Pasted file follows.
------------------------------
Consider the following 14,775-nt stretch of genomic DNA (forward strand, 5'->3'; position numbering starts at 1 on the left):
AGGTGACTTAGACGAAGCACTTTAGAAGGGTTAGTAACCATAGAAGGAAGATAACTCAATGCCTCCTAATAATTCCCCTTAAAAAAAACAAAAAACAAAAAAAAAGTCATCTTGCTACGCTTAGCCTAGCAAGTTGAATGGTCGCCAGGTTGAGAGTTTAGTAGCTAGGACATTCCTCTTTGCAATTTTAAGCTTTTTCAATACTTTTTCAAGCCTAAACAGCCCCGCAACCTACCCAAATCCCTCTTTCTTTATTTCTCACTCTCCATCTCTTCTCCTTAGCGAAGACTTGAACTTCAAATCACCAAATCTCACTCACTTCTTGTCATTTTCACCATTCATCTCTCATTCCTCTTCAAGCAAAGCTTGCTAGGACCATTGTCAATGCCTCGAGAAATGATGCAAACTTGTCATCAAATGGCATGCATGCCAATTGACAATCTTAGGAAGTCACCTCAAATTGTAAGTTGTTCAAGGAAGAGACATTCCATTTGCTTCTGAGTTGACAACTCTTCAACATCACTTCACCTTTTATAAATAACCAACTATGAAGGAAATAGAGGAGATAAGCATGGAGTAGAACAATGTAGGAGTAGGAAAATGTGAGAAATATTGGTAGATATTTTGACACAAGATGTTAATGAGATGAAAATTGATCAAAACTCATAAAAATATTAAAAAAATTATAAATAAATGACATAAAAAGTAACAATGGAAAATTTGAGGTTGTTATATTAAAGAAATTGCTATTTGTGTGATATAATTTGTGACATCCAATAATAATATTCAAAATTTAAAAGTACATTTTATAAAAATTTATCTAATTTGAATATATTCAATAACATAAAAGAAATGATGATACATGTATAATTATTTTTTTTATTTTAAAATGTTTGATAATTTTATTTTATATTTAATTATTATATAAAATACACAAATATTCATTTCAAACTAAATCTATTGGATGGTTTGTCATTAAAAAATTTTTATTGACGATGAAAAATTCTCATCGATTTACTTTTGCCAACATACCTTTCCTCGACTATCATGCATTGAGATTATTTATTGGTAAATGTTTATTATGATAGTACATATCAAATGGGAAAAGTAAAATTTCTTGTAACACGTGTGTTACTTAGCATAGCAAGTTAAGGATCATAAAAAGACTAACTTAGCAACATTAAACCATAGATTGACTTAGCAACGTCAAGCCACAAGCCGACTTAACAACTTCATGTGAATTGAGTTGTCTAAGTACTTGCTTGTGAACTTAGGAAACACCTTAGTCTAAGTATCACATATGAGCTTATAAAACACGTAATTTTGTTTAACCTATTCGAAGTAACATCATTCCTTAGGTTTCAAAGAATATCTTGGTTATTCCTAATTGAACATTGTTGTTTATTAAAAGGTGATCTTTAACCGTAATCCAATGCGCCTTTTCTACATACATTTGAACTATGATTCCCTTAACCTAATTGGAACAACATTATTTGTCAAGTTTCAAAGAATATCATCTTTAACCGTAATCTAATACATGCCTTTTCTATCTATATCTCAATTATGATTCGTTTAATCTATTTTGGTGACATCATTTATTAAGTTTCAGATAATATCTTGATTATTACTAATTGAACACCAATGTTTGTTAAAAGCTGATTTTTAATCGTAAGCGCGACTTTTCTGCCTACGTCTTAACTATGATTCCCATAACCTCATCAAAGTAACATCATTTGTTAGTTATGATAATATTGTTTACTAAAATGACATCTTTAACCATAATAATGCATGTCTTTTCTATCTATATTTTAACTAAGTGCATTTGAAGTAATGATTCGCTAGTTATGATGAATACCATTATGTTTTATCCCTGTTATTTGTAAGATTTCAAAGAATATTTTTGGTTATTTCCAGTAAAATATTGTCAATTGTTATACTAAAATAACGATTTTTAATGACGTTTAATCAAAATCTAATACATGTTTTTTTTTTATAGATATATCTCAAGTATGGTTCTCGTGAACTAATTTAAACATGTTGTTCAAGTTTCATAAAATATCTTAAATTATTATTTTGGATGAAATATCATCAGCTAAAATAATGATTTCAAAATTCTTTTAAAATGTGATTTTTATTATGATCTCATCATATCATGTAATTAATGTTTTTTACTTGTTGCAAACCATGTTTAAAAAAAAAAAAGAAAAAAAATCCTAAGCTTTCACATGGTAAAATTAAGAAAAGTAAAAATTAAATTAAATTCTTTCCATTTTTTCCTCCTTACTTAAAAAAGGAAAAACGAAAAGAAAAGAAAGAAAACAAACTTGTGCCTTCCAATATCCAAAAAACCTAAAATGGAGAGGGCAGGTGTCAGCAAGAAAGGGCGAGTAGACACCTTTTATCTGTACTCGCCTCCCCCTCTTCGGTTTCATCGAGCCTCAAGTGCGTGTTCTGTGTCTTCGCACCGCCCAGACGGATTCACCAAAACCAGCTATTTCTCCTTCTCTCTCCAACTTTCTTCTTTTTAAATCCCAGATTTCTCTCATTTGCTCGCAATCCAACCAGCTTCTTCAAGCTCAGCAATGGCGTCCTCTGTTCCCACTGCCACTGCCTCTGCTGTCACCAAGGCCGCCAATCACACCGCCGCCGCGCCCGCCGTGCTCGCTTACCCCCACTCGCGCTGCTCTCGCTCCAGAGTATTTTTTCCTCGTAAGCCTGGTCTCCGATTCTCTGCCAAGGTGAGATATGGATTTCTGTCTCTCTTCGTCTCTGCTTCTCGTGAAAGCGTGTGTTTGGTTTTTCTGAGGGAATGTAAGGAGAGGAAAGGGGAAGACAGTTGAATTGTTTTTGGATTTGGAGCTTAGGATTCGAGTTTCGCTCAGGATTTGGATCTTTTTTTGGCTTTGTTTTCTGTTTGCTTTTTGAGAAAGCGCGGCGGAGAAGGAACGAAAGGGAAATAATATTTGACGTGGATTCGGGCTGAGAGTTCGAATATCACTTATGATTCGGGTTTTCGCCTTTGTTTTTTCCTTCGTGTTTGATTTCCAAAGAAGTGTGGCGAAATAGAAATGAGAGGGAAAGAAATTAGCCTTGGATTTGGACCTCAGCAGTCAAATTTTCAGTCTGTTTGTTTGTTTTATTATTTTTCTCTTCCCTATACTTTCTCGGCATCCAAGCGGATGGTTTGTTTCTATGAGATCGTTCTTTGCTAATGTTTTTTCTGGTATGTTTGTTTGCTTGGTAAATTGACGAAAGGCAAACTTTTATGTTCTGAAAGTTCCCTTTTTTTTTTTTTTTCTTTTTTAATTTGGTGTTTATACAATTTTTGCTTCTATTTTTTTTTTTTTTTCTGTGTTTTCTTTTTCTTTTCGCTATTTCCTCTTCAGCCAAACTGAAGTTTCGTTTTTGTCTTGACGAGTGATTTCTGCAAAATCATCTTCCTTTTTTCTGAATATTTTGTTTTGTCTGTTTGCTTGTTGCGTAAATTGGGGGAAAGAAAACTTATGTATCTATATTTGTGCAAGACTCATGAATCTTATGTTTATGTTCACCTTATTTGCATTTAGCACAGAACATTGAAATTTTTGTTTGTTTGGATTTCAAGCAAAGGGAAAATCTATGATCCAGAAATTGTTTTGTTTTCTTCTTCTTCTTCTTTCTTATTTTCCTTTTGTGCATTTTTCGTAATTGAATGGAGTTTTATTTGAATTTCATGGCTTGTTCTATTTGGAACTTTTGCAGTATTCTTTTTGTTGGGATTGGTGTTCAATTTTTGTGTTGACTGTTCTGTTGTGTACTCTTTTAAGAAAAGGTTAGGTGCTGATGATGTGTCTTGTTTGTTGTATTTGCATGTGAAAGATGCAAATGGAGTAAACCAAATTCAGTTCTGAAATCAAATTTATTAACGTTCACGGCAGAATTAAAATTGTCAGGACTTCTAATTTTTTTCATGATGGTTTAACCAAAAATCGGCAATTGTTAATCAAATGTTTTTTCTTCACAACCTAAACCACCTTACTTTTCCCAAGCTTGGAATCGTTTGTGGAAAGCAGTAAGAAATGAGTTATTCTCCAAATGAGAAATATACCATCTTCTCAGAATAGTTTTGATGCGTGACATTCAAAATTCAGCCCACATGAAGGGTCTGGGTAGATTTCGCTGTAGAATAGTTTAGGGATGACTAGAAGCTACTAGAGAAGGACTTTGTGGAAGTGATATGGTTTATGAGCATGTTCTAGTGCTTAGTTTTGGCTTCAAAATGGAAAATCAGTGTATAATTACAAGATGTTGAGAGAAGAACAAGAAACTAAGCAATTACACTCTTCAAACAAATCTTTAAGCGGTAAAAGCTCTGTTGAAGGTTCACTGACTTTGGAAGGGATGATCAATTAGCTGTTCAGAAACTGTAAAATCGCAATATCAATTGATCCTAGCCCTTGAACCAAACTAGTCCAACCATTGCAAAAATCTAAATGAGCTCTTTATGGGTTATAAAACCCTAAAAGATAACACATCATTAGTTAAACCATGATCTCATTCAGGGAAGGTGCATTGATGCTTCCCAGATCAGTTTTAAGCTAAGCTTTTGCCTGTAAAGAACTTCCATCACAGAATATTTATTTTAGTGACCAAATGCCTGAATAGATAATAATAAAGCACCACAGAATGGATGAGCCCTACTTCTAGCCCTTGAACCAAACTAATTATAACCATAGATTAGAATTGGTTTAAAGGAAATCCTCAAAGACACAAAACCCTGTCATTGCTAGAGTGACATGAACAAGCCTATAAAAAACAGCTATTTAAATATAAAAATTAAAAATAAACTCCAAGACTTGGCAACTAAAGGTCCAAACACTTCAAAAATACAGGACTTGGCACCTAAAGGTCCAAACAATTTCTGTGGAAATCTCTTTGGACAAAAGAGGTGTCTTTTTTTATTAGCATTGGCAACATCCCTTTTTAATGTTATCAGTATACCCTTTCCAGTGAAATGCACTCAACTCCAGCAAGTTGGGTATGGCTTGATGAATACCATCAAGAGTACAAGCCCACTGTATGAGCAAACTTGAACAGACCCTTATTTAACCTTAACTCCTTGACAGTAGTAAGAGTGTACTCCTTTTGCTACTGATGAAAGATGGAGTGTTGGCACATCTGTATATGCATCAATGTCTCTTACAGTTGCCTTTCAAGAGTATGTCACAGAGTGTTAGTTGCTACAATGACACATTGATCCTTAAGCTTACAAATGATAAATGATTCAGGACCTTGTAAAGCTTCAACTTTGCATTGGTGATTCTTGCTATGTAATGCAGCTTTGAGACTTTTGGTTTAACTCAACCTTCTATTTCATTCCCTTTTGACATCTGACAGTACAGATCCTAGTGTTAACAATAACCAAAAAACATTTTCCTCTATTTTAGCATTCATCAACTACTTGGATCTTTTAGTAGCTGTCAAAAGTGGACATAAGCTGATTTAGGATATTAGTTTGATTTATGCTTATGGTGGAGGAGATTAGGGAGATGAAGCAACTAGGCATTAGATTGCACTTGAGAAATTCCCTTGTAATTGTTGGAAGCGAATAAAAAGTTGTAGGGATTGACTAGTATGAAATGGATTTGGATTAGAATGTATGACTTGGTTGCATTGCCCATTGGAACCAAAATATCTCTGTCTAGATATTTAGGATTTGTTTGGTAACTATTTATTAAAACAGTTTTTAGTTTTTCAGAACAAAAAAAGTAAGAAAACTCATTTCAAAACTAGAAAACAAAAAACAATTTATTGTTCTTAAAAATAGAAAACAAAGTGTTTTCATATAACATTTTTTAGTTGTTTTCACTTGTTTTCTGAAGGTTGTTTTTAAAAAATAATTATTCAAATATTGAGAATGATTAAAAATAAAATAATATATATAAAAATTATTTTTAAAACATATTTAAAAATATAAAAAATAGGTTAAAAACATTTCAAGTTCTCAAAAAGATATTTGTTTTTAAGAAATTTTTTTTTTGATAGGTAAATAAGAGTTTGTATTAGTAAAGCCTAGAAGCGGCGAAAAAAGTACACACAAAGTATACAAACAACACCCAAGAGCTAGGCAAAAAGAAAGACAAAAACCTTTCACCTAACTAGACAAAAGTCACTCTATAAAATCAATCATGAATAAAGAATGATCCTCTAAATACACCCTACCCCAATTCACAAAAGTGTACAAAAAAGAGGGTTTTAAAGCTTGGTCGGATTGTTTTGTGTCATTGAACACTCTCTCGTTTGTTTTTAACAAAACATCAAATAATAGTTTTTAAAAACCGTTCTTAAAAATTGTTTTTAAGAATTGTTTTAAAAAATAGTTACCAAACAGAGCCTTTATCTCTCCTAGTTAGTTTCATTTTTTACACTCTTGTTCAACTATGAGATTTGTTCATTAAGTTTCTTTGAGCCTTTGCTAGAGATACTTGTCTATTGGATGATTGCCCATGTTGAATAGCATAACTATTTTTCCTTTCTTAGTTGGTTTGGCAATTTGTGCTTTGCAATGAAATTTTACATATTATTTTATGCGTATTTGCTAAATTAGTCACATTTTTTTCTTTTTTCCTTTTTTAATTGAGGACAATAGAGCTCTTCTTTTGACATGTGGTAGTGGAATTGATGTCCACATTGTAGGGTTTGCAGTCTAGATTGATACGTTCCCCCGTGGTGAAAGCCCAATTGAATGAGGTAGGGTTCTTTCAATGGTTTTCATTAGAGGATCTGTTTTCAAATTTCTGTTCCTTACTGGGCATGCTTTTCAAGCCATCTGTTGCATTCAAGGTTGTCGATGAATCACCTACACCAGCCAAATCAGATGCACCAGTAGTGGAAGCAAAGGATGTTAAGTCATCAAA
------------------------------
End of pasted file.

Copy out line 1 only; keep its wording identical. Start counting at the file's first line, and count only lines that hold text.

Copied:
Consider the following 14,775-nt stretch of genomic DNA (forward strand, 5'->3'; position numbering starts at 1 on the left):